You are Pakistan. You make textiles. Meanwhile, Country X grows avocadoes. If you sell Country X textiles worth Rs1,000, but buy avocadoes worth Rs1,500, you will have a Rs500 trade deficit. This is not necessarily a bad thing. Without trade deficits, the world market would not be able to function. Deficits only become an issue when you sell barely any textiles but still buy a lot of avocadoes again and again.
Let’s say a friend of yours sees this chronic deficit problem you have and lends you some money because they are afraid if you default on all of your payments then you might get angry. Let’s call this friend the IMF. You might be a little upset that the IMF has put you on a list with Afghanistan, Sierra Leone, Greece and 37 other countries that require these ‘bailouts’. But at least you never made a decision as fiscally cancerous as, say Britain did via its inane Brexit.
Your situation is dire, so you swallow your pride and accept the money (a dozen times since 1988). In return, you are told to start making strides to resolve your spending habits by hitting a few metrics that they get to assign you. For example: they do not like the way your currency is overvalued by about 20% via a managed float regime. A managed float regime (or dirty float) is a complex bit of high finance jargon which describes a system of economic management where Ishaq Dar yells at enough people so that, economically, things look good. Reality only comes knocking post-election cycle when the duct-tape starts peeling.
What could go wrong with someone being lent money? It is not as if the IMF consists of nation-states that are drowning in debt themselves. It is not as if the IMF’s largest contributor by far, the United States, has a Federal Reserve System chairman who recently expressed an intense anxiety over its $20 trillion national debt. It is not as if the said nation is now run by a man whose race-baiting antics bounce wildly around the walls of the White House, sending its staffers into panic attacks galore. Sad! All this to say that the plug could be pulled on future loans for a great number of reasons. Who is going to bail you out then?
Enter China. What principle does China adhere to more than ‘love your neighbour as yourself (apart from India)’? China likes you. You are like the little brother that Hong Kong never was. China even agrees to build you a nice corridor. An economic corridor! That sounds like exactly the kind of thing that makes money.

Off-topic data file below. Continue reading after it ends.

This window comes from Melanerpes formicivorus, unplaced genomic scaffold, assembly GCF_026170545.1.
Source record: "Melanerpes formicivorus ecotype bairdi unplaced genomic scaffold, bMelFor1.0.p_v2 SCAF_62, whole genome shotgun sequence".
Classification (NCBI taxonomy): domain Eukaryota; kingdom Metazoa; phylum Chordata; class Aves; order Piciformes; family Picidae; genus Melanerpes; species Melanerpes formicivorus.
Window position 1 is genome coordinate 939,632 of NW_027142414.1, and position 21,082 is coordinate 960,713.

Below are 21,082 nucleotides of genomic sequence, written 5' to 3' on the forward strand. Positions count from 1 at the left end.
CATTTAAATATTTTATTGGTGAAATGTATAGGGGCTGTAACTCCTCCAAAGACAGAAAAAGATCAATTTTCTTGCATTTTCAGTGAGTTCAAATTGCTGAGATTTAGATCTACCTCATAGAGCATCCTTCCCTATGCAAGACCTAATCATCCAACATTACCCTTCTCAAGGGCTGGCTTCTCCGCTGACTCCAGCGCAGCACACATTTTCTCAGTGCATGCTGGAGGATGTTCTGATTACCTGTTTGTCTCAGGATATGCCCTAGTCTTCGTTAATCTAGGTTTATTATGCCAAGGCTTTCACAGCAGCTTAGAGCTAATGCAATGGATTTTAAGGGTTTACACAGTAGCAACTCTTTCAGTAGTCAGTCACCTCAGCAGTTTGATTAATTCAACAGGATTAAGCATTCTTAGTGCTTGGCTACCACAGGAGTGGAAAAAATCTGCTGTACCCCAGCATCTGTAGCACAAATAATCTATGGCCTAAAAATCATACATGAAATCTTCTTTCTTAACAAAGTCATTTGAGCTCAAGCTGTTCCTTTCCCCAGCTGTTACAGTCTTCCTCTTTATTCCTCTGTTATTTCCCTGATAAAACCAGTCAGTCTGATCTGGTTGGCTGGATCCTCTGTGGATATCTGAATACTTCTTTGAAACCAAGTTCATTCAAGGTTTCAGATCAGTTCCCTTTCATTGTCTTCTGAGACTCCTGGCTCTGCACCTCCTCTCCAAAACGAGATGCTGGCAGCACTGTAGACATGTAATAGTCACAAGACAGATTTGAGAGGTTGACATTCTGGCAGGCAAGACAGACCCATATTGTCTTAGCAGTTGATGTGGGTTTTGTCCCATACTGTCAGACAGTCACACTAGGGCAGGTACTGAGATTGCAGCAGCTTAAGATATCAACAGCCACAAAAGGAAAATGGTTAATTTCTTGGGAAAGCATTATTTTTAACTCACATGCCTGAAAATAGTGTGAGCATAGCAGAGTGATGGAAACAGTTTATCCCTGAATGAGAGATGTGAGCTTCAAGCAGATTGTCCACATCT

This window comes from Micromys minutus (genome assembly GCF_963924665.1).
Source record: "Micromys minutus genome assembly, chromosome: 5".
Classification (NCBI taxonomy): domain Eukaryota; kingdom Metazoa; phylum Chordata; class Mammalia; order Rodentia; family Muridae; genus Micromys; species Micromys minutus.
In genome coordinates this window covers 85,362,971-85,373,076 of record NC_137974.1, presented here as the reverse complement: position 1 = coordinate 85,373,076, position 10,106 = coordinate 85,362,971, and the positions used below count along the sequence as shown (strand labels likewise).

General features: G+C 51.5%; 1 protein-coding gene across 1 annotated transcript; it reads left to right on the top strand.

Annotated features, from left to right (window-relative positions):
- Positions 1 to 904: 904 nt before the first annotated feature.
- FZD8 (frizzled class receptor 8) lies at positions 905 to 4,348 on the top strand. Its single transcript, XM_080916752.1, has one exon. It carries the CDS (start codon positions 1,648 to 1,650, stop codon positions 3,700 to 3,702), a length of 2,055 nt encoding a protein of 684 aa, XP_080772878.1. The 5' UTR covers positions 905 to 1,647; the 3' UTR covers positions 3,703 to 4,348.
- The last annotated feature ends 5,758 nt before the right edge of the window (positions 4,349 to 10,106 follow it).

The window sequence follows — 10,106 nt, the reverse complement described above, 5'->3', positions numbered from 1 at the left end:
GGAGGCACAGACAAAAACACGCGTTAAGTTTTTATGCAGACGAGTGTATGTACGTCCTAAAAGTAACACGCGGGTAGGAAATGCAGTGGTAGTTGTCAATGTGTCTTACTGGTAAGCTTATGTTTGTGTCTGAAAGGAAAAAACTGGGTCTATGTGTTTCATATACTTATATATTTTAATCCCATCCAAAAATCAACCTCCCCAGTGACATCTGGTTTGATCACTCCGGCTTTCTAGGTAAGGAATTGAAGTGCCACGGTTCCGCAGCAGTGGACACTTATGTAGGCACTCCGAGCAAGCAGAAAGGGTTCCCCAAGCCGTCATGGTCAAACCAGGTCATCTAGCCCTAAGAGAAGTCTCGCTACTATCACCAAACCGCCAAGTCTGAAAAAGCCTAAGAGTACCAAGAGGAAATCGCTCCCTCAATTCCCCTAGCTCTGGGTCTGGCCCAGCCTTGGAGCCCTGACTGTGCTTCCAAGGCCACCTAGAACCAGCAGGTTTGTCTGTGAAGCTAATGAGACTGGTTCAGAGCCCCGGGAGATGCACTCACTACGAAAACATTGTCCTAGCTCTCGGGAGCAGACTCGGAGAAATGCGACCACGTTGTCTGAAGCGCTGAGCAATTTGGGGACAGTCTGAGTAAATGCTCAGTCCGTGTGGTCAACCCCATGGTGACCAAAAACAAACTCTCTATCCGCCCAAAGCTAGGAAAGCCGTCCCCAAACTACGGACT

But the math on CPEC is grim. About 65% of the early project loans (some $28 billion) are not on the same terms as those provided by the IMF. They have a roughly 7% interest rate attached. If you think you may somehow manage paying back $28 billion, then I regret to inform you that a little less than $40 billion more at similar rates are on the way. You are the nation-state equivalent of an overdrawn credit card and, over the last decade, the Chinese have shown that they are as skilled at debt-collection as they are at power-plant construction. Monetary compensation is optional since surrendering small chunks of sovereignty is payment enough. Just ask Sri Lanka. You may be reminded of sunny days when the IMF never really bothered you when you could not make payments. They chide your lack of structural reform and how obvious your tactics to enact superficial actions are, but they are so used to disappointment that they just ask you to try your best next time. They point out that at least you did not abandon the eurozone in a fit of petulant, populist protectionism like, say, Britain did via its ridiculous Brexit.
As we head towards further rupee volatility, we need to have transparent checks and balances in place that can prevent finance ministers from artificially propping up the currency by pressuring the State Bank and others.
As another IMF, eurozone, and/or the World Bank bailout looks less likely than ever before, we need to create some degree of meaningful, long-lasting economic reform via a series of ambitious but necessary measures. They include wiping out the obvious corruption in our stock exchanges and corporations to promote Capital Markets investments, setting ablaze any and all rent-seeking subsidies (which would be most of them), and dismantling state-owned corporations. That would be a start.
As our nation continually accepts high-interest rate commercial loans from the Chinese, we should create an independent and objective third party that is able to not only track every aspect of the CPEC deal, but also keep the citizens informed of its details in layman terms. The government has done a poor job of promoting the transparency of the process, although they have fought off the yuan’s encroach into Gwadar… for now.
The Pakistani economy is not beyond saving — because it never did anything as foolish as, say Britain did via its mad Brexit. It is not even in dire straits. But without proper drainage, its worst elements will continue to eat its most promising ones.
Published in The Express Tribune, December 14th, 2017.